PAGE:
Keith Brake Reports from a Grinnell Republican Caucus

The big snow that had been forecast was still hours away.

But an avalanche – of humanity – was rolling toward the doors of Grinnell High School by 6:30 p.m. on Monday, Feb. 1. The school hosted caucus meetings for both major parties and the turnout was tremendous.

Dan Bunnell, working in the lobby area of the old gym – the Republican side – was helping to process registrations and find more ballots.

“We have so many crossover voters from the other party,” he said. “And we have many first-time voters.”

Inside, the Second Ward caucus was 15 minutes late getting started.

Tammy Kriegel, who was elected caucus chair, said, “this is the most people I’ve seen at one of these. I don’t think it’s ever been much beyond 30.”

On this night, it was 142.

 

A huge voter turnout swamped workers at the registration table. Photo by Keith Brake
A huge voter turnout swamped workers at the registration table. Photo by Keith Brake



John and Alice DeRooi were seated in the front row of the wooden bleachers in the old gym. They said it was their second time at a caucus. The first was four years ago.

“We lived in Arizona for a while, but we came back 17 years ago,” John said.

“I think as you get older, you get more interested in all that’s going on,” said Alice. “We did.”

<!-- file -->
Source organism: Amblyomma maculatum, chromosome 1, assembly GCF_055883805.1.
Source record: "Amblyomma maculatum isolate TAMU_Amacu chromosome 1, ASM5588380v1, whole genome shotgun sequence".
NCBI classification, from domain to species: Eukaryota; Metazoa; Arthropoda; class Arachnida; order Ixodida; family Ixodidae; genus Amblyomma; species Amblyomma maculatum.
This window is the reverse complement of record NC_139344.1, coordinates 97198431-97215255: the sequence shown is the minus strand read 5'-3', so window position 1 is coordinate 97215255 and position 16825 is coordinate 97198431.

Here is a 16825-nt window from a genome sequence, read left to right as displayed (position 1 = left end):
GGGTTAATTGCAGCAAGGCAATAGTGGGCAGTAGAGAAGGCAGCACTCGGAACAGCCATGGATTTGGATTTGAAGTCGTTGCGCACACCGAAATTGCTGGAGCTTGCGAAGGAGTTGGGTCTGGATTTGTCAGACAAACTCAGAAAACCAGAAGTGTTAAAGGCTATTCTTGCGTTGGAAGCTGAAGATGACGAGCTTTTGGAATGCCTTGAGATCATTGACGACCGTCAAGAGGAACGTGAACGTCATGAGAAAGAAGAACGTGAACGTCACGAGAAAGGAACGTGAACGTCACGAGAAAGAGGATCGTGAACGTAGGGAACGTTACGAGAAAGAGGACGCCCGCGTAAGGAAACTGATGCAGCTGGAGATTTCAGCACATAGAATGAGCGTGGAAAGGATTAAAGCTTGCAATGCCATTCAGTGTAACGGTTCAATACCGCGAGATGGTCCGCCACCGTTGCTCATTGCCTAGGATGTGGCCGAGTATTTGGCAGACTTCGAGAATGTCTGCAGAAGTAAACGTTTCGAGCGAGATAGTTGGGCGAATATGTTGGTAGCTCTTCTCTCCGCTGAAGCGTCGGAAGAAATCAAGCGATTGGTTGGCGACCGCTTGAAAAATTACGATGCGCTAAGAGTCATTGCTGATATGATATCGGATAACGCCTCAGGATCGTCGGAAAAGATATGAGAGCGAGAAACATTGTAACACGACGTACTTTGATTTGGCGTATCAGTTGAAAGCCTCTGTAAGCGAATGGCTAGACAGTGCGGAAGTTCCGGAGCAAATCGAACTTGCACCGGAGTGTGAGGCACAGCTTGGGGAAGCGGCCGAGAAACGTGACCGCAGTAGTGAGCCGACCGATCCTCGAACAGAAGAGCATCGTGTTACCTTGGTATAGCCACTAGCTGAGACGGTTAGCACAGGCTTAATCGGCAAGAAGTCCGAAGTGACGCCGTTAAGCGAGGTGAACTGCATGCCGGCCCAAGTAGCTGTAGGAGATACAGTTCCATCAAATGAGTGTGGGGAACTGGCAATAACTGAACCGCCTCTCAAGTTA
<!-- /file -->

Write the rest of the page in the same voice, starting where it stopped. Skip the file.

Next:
“But I need my stadium seat!” she said. “It’s softer.”

Tim and Gailanne Dill have resided in Grinnell for 9 years. This was his second caucus – and her first.

“Wow, what a crowd in the hallway,” Tim said. “There’s a lot of interest.”

“It’s a good thing,” Gailanne said.

After the doors were shut, things went quickly.

Addison Jones and Cheryl Cocking listen intently to a speaker.  Photo by Keith Brake.
Addison Jones and Cheryl Cocking listen intently to a speaker. Photo by Keith Brake.



Each candidate was allowed to have a representative speak for a maximum of 3 minutes. Not every candidate had a speaker. Then it was time to vote, by placing the sticker each adult voter received when they entered onto a paper ballot.

The top four, as announced: Marco Rubio 48, Ted Cruz 35 and Donald Trump 21. All other candidates garnered 6 votes or less.

“I didn’t vote for Rubio,” John DeRooi said. “But it was interesting to see how many people were here.”

“I was surprised at how the voting went,” Alice DeRooi said. “I thought some got so few votes, but there were so many candidates.”

First-time caucus-goer Gailanne Dill, an administrative assistant at Schild Law Office, said, “People have a voice and this was impressive to see. It was wonderful. I’m hooked!”

Tim, operations manager at KGRN radio, said, “It was a little more straightforward than I expected, even with so many candidates.”

“But I like this a lot more than just dropping a ballot in a box. It’s more participatory. And without all the rhetoric you get in a commercial.”

And with that, it was back out into the fog, to find out how caucusing was going in the rest of the state.

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